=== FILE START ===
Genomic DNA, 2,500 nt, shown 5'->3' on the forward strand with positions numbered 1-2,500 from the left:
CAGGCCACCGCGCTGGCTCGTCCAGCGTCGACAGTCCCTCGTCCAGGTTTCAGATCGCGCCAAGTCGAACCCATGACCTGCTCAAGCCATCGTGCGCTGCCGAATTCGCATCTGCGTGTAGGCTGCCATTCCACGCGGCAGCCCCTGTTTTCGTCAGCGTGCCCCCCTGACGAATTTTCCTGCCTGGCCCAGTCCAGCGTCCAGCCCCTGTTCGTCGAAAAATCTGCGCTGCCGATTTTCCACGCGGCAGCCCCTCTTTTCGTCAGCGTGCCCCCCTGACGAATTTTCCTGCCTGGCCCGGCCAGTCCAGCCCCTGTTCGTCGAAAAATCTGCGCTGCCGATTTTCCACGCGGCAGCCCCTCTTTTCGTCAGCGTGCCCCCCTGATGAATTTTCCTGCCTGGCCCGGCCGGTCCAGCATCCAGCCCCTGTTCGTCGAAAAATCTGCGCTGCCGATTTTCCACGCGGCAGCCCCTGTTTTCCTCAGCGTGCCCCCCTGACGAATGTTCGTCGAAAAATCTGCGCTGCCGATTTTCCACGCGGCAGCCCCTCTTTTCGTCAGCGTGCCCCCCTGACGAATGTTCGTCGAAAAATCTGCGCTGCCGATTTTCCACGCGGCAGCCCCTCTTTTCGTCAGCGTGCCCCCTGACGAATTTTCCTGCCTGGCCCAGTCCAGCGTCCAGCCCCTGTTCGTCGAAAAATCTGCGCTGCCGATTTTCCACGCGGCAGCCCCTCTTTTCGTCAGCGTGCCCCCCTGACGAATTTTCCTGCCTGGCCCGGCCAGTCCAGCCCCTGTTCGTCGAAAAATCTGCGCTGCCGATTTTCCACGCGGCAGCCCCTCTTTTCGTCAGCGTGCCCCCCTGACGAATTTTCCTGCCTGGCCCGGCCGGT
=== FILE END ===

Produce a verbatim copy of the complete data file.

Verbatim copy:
Genomic DNA, 2,500 nt, shown 5'->3' on the forward strand with positions numbered 1-2,500 from the left:
CAGGCCACCGCGCTGGCTCGTCCAGCGTCGACAGTCCCTCGTCCAGGTTTCAGATCGCGCCAAGTCGAACCCATGACCTGCTCAAGCCATCGTGCGCTGCCGAATTCGCATCTGCGTGTAGGCTGCCATTCCACGCGGCAGCCCCTGTTTTCGTCAGCGTGCCCCCCTGACGAATTTTCCTGCCTGGCCCAGTCCAGCGTCCAGCCCCTGTTCGTCGAAAAATCTGCGCTGCCGATTTTCCACGCGGCAGCCCCTCTTTTCGTCAGCGTGCCCCCCTGACGAATTTTCCTGCCTGGCCCGGCCAGTCCAGCCCCTGTTCGTCGAAAAATCTGCGCTGCCGATTTTCCACGCGGCAGCCCCTCTTTTCGTCAGCGTGCCCCCCTGATGAATTTTCCTGCCTGGCCCGGCCGGTCCAGCATCCAGCCCCTGTTCGTCGAAAAATCTGCGCTGCCGATTTTCCACGCGGCAGCCCCTGTTTTCCTCAGCGTGCCCCCCTGACGAATGTTCGTCGAAAAATCTGCGCTGCCGATTTTCCACGCGGCAGCCCCTCTTTTCGTCAGCGTGCCCCCCTGACGAATGTTCGTCGAAAAATCTGCGCTGCCGATTTTCCACGCGGCAGCCCCTCTTTTCGTCAGCGTGCCCCCTGACGAATTTTCCTGCCTGGCCCAGTCCAGCGTCCAGCCCCTGTTCGTCGAAAAATCTGCGCTGCCGATTTTCCACGCGGCAGCCCCTCTTTTCGTCAGCGTGCCCCCCTGACGAATTTTCCTGCCTGGCCCGGCCAGTCCAGCCCCTGTTCGTCGAAAAATCTGCGCTGCCGATTTTCCACGCGGCAGCCCCTCTTTTCGTCAGCGTGCCCCCCTGACGAATTTTCCTGCCTGGCCCGGCCGGT